Gone to Waste in America: 1.8 Million Years of Vacation Time

Now that the kids are back to school and summer vacation time is officially over, we thought we'd investigate how Americans are using -- or not using -- their vacation days. We interviewed time-off expert, Katie Denis, senior director of Project: Time Off, and the results of her organization's ongoing research are quite surprising.

WATCH: ExpertFlyer's One-on-One Interview with Katie Denis of Project: Time Off

Katie Denis: Generally, most Americans are not taking all their vacation time. 55% of them left time on the table last year to the tune of 658 million unused days. That's 1.8 million years if you want to break it down.

ExpertFlyer: We asked our subscribers what they thought the biggest benefits of travel were, and the top 3 responses were exposure to beauty, culture, new people, increased energy and excitement and of course stress relief. What are the other external benefits that employers are seeing?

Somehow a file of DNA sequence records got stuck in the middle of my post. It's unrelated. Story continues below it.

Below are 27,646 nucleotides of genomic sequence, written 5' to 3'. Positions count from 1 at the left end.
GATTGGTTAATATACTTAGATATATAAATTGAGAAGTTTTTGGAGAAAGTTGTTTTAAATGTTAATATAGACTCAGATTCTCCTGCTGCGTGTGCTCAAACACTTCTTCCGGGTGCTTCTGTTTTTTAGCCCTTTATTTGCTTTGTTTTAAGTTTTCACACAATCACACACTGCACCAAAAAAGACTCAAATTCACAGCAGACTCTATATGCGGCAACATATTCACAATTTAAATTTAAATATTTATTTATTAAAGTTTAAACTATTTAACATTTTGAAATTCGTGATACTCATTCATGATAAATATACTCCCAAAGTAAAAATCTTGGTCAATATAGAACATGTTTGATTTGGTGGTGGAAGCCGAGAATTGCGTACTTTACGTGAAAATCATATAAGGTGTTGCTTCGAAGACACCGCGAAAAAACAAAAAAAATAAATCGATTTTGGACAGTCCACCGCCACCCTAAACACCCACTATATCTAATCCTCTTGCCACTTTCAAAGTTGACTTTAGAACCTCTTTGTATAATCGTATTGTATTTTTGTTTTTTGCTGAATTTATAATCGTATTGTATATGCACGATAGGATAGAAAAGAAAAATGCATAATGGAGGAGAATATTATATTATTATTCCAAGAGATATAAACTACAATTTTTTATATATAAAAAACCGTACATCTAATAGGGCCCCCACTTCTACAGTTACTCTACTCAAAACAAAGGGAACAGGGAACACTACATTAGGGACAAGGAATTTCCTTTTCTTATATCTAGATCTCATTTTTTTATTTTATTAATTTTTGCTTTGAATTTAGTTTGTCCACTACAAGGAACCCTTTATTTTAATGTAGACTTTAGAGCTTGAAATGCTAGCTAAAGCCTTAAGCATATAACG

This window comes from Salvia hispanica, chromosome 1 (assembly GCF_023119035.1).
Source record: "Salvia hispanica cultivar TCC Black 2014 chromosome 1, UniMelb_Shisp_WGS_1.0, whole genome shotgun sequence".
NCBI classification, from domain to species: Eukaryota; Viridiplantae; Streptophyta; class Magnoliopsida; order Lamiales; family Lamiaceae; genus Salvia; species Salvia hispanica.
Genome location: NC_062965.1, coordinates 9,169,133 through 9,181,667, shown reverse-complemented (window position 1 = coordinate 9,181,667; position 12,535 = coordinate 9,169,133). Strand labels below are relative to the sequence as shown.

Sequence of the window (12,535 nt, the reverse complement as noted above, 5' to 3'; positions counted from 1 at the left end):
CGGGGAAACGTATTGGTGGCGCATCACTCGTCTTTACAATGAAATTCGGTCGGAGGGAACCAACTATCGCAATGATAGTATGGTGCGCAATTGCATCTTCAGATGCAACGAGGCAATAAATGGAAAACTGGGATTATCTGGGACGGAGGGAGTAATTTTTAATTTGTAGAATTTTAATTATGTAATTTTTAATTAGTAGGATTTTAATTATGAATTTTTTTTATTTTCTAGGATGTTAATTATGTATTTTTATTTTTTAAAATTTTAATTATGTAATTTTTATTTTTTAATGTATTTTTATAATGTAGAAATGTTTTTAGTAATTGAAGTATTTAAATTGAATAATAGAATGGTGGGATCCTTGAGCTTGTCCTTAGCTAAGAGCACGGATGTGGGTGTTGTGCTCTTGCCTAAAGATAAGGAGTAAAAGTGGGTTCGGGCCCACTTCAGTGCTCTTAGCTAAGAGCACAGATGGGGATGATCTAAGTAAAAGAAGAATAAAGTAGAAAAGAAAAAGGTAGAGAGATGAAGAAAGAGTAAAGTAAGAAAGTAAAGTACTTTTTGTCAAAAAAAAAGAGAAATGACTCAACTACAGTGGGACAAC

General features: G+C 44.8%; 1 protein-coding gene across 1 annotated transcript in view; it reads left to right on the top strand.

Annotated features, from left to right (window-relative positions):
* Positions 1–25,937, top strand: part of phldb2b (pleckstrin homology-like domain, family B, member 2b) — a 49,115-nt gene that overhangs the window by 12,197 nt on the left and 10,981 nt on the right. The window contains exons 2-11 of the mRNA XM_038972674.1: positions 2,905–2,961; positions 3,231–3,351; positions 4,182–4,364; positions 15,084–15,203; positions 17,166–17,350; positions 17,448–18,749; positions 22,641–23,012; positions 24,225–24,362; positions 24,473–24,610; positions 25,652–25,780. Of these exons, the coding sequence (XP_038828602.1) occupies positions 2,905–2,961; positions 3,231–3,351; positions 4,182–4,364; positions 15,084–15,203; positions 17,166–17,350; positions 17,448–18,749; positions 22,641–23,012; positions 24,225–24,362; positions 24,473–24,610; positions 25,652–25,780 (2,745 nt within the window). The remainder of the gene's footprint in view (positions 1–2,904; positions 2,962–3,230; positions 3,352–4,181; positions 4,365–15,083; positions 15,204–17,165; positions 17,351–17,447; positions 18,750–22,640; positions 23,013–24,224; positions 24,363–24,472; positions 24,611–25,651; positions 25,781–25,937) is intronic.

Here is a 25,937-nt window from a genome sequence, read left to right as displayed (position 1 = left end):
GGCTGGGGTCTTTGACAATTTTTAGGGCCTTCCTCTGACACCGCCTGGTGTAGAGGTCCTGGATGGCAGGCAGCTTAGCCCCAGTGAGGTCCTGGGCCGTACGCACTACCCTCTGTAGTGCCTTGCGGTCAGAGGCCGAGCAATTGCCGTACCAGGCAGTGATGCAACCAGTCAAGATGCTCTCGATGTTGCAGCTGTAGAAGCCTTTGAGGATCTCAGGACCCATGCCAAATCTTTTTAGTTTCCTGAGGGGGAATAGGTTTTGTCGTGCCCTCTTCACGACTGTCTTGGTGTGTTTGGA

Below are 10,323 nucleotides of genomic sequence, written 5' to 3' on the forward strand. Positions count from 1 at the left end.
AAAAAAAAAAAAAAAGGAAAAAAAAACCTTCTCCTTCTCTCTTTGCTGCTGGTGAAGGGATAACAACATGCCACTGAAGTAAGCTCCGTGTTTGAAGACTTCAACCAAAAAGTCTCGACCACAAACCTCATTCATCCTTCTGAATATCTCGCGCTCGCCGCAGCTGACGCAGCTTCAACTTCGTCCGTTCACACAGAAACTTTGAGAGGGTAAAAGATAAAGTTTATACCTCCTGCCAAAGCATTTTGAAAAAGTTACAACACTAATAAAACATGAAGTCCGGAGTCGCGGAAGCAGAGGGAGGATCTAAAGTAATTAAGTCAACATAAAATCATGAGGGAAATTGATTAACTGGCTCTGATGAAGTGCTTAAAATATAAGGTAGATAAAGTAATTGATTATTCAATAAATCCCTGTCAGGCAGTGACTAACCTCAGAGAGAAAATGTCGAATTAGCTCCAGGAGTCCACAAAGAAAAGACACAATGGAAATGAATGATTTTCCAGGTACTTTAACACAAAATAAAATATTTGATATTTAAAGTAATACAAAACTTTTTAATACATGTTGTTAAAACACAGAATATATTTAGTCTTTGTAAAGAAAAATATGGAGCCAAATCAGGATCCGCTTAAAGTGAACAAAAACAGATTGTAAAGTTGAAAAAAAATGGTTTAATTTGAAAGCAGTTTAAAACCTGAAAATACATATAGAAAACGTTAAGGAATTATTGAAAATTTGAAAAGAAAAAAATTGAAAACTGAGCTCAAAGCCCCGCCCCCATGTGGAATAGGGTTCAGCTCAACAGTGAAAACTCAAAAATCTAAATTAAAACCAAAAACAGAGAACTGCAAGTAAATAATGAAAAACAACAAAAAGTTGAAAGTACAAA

KD: We're an innovation based economy. We really do rely on new ideas to drive the US forward. I think we have all these concepts that we try; there's entrepreneur and residence programs, there's nap pods, there's free coffee. It can be simple, it can be complex. One of the easiest things businesses can do is encourage the vacation policy you already have on your books. Just talking about it is free, it's simple, but a lot of us don't do it. Two-thirds of employees say, "I don't really hear much of anything about vacation from my employer."

If we can just start that conversation, the benefits are massive. Higher productivity, increased innovation and creativity, better overall performance, and then retention. I mean, everyone understands the importance of retention and the cost of replacing a new employee. The Society for Human Resource Management puts it at about 6 to 9 months salary to replace an employee. That's the cost of it. Your bottom line is definitely affected by the intangibles, like the innovation, productivity elements, but also by the very tangible things when it comes to the cost of retaining an employee.